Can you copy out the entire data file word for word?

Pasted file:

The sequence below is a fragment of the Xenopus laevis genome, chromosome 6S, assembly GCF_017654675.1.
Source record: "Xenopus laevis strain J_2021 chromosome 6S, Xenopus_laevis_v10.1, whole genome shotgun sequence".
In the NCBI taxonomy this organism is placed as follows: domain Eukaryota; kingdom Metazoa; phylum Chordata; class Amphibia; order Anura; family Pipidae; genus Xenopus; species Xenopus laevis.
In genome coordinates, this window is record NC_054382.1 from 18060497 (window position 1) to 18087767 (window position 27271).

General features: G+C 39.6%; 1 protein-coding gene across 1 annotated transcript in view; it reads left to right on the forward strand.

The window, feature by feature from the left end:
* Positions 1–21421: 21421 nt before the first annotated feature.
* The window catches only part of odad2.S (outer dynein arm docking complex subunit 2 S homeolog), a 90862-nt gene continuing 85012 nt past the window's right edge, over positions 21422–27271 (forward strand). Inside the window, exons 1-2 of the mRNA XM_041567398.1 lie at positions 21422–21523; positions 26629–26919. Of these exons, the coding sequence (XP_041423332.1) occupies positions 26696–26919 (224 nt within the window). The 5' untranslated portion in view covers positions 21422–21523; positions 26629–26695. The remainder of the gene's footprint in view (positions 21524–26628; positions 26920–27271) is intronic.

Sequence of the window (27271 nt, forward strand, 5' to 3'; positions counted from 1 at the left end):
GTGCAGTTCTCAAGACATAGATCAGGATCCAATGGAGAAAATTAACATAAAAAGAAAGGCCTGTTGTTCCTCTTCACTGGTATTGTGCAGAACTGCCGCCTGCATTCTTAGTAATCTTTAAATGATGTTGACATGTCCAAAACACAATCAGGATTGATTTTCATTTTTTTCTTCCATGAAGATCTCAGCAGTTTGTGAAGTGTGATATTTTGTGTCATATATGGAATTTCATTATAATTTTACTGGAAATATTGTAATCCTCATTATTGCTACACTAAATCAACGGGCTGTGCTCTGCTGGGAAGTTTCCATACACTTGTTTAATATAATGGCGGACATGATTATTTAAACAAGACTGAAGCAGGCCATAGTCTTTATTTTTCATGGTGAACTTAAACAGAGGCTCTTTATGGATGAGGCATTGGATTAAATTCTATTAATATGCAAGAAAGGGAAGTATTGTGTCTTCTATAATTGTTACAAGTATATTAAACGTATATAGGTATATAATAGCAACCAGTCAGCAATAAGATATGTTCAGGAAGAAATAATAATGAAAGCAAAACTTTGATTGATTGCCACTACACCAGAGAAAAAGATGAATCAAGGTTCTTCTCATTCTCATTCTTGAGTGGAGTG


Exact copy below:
The sequence below is a fragment of the Xenopus laevis genome, chromosome 6S, assembly GCF_017654675.1.
Source record: "Xenopus laevis strain J_2021 chromosome 6S, Xenopus_laevis_v10.1, whole genome shotgun sequence".
In the NCBI taxonomy this organism is placed as follows: domain Eukaryota; kingdom Metazoa; phylum Chordata; class Amphibia; order Anura; family Pipidae; genus Xenopus; species Xenopus laevis.
In genome coordinates, this window is record NC_054382.1 from 18060497 (window position 1) to 18087767 (window position 27271).

General features: G+C 39.6%; 1 protein-coding gene across 1 annotated transcript in view; it reads left to right on the forward strand.

The window, feature by feature from the left end:
* Positions 1–21421: 21421 nt before the first annotated feature.
* The window catches only part of odad2.S (outer dynein arm docking complex subunit 2 S homeolog), a 90862-nt gene continuing 85012 nt past the window's right edge, over positions 21422–27271 (forward strand). Inside the window, exons 1-2 of the mRNA XM_041567398.1 lie at positions 21422–21523; positions 26629–26919. Of these exons, the coding sequence (XP_041423332.1) occupies positions 26696–26919 (224 nt within the window). The 5' untranslated portion in view covers positions 21422–21523; positions 26629–26695. The remainder of the gene's footprint in view (positions 21524–26628; positions 26920–27271) is intronic.

Sequence of the window (27271 nt, forward strand, 5' to 3'; positions counted from 1 at the left end):
GTGCAGTTCTCAAGACATAGATCAGGATCCAATGGAGAAAATTAACATAAAAAGAAAGGCCTGTTGTTCCTCTTCACTGGTATTGTGCAGAACTGCCGCCTGCATTCTTAGTAATCTTTAAATGATGTTGACATGTCCAAAACACAATCAGGATTGATTTTCATTTTTTTCTTCCATGAAGATCTCAGCAGTTTGTGAAGTGTGATATTTTGTGTCATATATGGAATTTCATTATAATTTTACTGGAAATATTGTAATCCTCATTATTGCTACACTAAATCAACGGGCTGTGCTCTGCTGGGAAGTTTCCATACACTTGTTTAATATAATGGCGGACATGATTATTTAAACAAGACTGAAGCAGGCCATAGTCTTTATTTTTCATGGTGAACTTAAACAGAGGCTCTTTATGGATGAGGCATTGGATTAAATTCTATTAATATGCAAGAAAGGGAAGTATTGTGTCTTCTATAATTGTTACAAGTATATTAAACGTATATAGGTATATAATAGCAACCAGTCAGCAATAAGATATGTTCAGGAAGAAATAATAATGAAAGCAAAACTTTGATTGATTGCCACTACACCAGAGAAAAAGATGAATCAAGGTTCTTCTCATTCTCATTCTTGAGTGGAGTG